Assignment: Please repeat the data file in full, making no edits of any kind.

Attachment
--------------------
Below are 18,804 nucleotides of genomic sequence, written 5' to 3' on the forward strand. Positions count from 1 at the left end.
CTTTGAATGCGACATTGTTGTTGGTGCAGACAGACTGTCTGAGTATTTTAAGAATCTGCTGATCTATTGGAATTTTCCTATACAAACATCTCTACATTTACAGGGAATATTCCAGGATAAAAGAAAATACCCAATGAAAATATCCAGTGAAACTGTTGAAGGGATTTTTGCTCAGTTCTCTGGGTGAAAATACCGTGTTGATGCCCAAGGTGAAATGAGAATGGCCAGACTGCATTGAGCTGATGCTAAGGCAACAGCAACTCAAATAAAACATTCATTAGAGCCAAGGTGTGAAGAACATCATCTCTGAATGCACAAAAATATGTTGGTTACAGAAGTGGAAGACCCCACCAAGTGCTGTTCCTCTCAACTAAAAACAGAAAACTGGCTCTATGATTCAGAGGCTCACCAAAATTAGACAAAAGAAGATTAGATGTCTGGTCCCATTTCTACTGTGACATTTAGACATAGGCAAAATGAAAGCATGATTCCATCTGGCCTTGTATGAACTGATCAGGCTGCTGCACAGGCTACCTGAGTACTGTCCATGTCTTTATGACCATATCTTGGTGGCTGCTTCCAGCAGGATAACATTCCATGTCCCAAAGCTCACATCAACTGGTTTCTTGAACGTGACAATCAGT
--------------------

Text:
Below are 18,804 nucleotides of genomic sequence, written 5' to 3' on the forward strand. Positions count from 1 at the left end.
CTTTGAATGCGACATTGTTGTTGGTGCAGACAGACTGTCTGAGTATTTTAAGAATCTGCTGATCTATTGGAATTTTCCTATACAAACATCTCTACATTTACAGGGAATATTCCAGGATAAAAGAAAATACCCAATGAAAATATCCAGTGAAACTGTTGAAGGGATTTTTGCTCAGTTCTCTGGGTGAAAATACCGTGTTGATGCCCAAGGTGAAATGAGAATGGCCAGACTGCATTGAGCTGATGCTAAGGCAACAGCAACTCAAATAAAACATTCATTAGAGCCAAGGTGTGAAGAACATCATCTCTGAATGCACAAAAATATGTTGGTTACAGAAGTGGAAGACCCCACCAAGTGCTGTTCCTCTCAACTAAAAACAGAAAACTGGCTCTATGATTCAGAGGCTCACCAAAATTAGACAAAAGAAGATTAGATGTCTGGTCCCATTTCTACTGTGACATTTAGACATAGGCAAAATGAAAGCATGATTCCATCTGGCCTTGTATGAACTGATCAGGCTGCTGCACAGGCTACCTGAGTACTGTCCATGTCTTTATGACCATATCTTGGTGGCTGCTTCCAGCAGGATAACATTCCATGTCCCAAAGCTCACATCAACTGGTTTCTTGAACGTGACAATCAGT